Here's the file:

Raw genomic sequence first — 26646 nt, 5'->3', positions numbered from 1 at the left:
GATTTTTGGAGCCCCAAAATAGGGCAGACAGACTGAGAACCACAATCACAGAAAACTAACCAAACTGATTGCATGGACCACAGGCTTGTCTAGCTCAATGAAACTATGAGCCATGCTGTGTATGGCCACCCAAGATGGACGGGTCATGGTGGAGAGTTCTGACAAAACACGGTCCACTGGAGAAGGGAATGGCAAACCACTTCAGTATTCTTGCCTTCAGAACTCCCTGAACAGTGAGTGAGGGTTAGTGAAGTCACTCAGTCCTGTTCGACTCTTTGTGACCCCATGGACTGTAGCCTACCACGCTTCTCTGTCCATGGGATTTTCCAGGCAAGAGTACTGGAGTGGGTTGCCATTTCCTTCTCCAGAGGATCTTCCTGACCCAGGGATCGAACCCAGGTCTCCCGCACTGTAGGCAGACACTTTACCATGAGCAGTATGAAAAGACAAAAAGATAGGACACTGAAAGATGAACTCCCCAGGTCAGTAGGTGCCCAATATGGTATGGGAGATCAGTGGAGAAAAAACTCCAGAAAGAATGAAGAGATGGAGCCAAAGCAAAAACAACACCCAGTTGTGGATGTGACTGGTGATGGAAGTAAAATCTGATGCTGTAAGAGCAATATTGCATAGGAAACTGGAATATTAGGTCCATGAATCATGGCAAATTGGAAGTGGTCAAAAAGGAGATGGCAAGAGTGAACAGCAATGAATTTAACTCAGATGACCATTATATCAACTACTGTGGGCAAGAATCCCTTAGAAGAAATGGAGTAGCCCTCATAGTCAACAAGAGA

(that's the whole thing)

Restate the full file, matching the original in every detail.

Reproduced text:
Raw genomic sequence first — 26646 nt, 5'->3', positions numbered from 1 at the left:
GATTTTTGGAGCCCCAAAATAGGGCAGACAGACTGAGAACCACAATCACAGAAAACTAACCAAACTGATTGCATGGACCACAGGCTTGTCTAGCTCAATGAAACTATGAGCCATGCTGTGTATGGCCACCCAAGATGGACGGGTCATGGTGGAGAGTTCTGACAAAACACGGTCCACTGGAGAAGGGAATGGCAAACCACTTCAGTATTCTTGCCTTCAGAACTCCCTGAACAGTGAGTGAGGGTTAGTGAAGTCACTCAGTCCTGTTCGACTCTTTGTGACCCCATGGACTGTAGCCTACCACGCTTCTCTGTCCATGGGATTTTCCAGGCAAGAGTACTGGAGTGGGTTGCCATTTCCTTCTCCAGAGGATCTTCCTGACCCAGGGATCGAACCCAGGTCTCCCGCACTGTAGGCAGACACTTTACCATGAGCAGTATGAAAAGACAAAAAGATAGGACACTGAAAGATGAACTCCCCAGGTCAGTAGGTGCCCAATATGGTATGGGAGATCAGTGGAGAAAAAACTCCAGAAAGAATGAAGAGATGGAGCCAAAGCAAAAACAACACCCAGTTGTGGATGTGACTGGTGATGGAAGTAAAATCTGATGCTGTAAGAGCAATATTGCATAGGAAACTGGAATATTAGGTCCATGAATCATGGCAAATTGGAAGTGGTCAAAAAGGAGATGGCAAGAGTGAACAGCAATGAATTTAACTCAGATGACCATTATATCAACTACTGTGGGCAAGAATCCCTTAGAAGAAATGGAGTAGCCCTCATAGTCAACAAGAGA